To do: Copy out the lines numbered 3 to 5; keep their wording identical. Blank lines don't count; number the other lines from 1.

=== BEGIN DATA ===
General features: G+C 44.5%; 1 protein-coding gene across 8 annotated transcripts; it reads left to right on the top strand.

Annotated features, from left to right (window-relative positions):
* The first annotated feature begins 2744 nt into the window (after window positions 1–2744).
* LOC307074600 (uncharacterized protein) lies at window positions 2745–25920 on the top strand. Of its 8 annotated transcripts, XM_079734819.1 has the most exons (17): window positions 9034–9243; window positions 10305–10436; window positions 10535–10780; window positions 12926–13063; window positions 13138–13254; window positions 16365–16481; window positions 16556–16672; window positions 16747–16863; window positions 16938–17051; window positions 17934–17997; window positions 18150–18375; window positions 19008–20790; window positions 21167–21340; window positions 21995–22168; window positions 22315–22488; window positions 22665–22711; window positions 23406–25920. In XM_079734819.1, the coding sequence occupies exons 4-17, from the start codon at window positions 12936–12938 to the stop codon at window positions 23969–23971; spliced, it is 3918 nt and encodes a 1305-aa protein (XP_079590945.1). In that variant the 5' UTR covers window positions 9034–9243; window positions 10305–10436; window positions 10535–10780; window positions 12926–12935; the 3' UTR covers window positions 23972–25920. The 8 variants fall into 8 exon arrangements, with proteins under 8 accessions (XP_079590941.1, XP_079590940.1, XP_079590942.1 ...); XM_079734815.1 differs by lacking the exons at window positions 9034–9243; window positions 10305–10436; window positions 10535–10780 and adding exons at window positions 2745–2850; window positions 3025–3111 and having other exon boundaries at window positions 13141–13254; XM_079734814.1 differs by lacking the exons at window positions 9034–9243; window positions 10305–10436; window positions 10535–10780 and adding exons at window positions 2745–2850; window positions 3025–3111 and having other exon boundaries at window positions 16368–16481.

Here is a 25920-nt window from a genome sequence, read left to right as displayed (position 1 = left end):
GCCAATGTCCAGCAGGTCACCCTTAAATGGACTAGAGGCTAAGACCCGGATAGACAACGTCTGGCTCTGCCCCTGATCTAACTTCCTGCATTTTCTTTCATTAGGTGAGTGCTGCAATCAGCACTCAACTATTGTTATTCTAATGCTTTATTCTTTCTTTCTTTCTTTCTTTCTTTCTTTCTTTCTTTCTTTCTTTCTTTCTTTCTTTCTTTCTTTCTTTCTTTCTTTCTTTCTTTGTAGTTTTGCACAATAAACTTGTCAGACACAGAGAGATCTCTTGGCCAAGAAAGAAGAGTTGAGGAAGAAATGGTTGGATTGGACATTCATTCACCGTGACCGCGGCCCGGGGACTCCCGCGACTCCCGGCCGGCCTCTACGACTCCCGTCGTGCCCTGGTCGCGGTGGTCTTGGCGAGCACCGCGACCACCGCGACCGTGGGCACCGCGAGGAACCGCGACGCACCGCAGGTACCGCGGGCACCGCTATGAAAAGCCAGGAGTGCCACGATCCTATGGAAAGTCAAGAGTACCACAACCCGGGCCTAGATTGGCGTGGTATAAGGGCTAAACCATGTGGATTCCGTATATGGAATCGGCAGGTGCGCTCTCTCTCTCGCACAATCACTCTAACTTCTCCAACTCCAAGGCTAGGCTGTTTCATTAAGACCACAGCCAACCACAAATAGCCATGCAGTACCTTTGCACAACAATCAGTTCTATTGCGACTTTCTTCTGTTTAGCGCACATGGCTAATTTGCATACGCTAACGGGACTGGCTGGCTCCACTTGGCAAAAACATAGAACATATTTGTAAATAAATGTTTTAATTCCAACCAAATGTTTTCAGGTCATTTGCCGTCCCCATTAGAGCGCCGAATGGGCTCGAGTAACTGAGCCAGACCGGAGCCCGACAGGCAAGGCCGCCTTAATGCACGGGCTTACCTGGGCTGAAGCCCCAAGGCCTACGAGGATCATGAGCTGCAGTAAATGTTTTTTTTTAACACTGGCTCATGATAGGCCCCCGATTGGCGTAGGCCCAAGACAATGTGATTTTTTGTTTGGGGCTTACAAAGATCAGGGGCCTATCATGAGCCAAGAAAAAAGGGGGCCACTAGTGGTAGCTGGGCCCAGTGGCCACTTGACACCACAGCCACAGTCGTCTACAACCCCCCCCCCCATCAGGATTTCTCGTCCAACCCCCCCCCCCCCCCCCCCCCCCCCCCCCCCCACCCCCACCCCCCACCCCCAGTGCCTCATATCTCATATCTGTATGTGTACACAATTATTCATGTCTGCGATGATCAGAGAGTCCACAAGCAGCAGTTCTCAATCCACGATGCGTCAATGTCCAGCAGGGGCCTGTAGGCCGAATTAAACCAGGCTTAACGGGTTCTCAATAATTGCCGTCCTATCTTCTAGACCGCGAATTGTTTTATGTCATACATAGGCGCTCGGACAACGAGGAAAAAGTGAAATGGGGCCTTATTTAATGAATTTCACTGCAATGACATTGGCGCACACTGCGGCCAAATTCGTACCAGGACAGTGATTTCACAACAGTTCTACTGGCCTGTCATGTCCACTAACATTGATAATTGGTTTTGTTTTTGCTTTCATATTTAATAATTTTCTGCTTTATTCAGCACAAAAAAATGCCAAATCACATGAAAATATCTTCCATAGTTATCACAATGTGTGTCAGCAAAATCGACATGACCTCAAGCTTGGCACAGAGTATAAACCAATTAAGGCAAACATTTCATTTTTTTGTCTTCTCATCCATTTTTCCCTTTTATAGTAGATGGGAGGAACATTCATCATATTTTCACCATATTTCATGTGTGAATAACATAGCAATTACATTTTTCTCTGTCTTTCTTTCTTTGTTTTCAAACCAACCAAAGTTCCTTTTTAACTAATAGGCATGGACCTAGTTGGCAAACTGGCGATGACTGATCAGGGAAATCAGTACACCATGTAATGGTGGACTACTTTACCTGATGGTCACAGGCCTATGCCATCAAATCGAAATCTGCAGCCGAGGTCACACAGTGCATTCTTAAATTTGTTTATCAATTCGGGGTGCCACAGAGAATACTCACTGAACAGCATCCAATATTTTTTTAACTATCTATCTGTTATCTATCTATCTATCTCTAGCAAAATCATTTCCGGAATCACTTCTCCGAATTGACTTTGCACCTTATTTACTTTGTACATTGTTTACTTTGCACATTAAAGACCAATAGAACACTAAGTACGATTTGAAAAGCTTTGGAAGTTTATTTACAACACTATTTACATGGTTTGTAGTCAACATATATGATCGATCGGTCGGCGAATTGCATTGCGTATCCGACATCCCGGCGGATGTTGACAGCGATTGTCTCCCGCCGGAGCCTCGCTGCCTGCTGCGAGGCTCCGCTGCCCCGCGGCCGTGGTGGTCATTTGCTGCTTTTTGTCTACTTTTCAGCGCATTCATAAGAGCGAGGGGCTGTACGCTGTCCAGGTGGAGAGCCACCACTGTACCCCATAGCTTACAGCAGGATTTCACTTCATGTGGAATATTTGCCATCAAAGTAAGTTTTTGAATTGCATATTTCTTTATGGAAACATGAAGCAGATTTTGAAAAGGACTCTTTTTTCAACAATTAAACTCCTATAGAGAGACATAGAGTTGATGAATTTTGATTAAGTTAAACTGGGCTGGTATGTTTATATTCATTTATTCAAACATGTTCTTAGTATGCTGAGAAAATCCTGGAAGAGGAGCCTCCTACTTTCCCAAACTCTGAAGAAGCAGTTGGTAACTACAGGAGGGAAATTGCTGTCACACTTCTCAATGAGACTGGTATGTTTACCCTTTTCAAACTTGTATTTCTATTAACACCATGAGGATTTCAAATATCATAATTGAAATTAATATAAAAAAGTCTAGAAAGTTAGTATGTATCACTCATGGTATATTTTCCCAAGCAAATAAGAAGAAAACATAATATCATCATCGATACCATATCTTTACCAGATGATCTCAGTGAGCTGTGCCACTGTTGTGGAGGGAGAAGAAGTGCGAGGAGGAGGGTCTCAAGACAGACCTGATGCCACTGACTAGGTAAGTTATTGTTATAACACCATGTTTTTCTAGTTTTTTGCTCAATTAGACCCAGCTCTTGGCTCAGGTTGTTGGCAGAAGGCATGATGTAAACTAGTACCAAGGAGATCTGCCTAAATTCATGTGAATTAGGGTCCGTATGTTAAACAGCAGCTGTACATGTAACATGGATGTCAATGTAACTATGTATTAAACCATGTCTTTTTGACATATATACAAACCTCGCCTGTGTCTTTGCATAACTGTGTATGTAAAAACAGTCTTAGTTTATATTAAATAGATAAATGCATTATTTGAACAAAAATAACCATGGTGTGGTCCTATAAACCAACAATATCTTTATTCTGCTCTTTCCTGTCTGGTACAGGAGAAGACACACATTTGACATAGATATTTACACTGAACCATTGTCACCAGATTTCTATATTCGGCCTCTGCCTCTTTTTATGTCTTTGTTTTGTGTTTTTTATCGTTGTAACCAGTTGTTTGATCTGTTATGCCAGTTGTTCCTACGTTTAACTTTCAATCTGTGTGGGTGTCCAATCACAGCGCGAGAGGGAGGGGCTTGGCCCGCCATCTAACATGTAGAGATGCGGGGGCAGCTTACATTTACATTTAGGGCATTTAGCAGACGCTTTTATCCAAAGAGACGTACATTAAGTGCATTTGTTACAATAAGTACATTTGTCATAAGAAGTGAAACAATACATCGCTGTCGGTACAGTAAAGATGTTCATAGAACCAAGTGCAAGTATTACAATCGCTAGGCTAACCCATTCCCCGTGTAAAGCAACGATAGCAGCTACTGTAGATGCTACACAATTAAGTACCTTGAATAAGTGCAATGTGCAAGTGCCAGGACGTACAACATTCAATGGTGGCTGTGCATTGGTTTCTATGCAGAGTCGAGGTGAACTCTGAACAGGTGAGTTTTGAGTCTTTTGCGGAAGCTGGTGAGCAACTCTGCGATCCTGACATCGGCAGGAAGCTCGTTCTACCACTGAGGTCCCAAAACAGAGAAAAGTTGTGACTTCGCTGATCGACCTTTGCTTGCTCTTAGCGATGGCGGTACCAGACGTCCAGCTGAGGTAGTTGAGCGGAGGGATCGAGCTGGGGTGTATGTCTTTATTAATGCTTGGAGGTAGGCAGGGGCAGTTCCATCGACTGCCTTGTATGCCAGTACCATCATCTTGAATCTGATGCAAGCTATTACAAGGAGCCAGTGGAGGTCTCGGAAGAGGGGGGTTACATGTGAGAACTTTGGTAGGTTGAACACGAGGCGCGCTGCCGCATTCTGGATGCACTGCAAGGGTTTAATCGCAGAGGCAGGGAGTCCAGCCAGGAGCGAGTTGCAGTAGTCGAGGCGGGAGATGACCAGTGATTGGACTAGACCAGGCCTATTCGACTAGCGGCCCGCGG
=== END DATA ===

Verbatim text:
* The first annotated feature begins 2744 nt into the window (after window positions 1–2744).
* LOC307074600 (uncharacterized protein) lies at window positions 2745–25920 on the top strand. Of its 8 annotated transcripts, XM_079734819.1 has the most exons (17): window positions 9034–9243; window positions 10305–10436; window positions 10535–10780; window positions 12926–13063; window positions 13138–13254; window positions 16365–16481; window positions 16556–16672; window positions 16747–16863; window positions 16938–17051; window positions 17934–17997; window positions 18150–18375; window positions 19008–20790; window positions 21167–21340; window positions 21995–22168; window positions 22315–22488; window positions 22665–22711; window positions 23406–25920. In XM_079734819.1, the coding sequence occupies exons 4-17, from the start codon at window positions 12936–12938 to the stop codon at window positions 23969–23971; spliced, it is 3918 nt and encodes a 1305-aa protein (XP_079590945.1). In that variant the 5' UTR covers window positions 9034–9243; window positions 10305–10436; window positions 10535–10780; window positions 12926–12935; the 3' UTR covers window positions 23972–25920. The 8 variants fall into 8 exon arrangements, with proteins under 8 accessions (XP_079590941.1, XP_079590940.1, XP_079590942.1 ...); XM_079734815.1 differs by lacking the exons at window positions 9034–9243; window positions 10305–10436; window positions 10535–10780 and adding exons at window positions 2745–2850; window positions 3025–3111 and having other exon boundaries at window positions 13141–13254; XM_079734814.1 differs by lacking the exons at window positions 9034–9243; window positions 10305–10436; window positions 10535–10780 and adding exons at window positions 2745–2850; window positions 3025–3111 and having other exon boundaries at window positions 16368–16481.

Here is a 25920-nt window from a genome sequence, read left to right as displayed (position 1 = left end):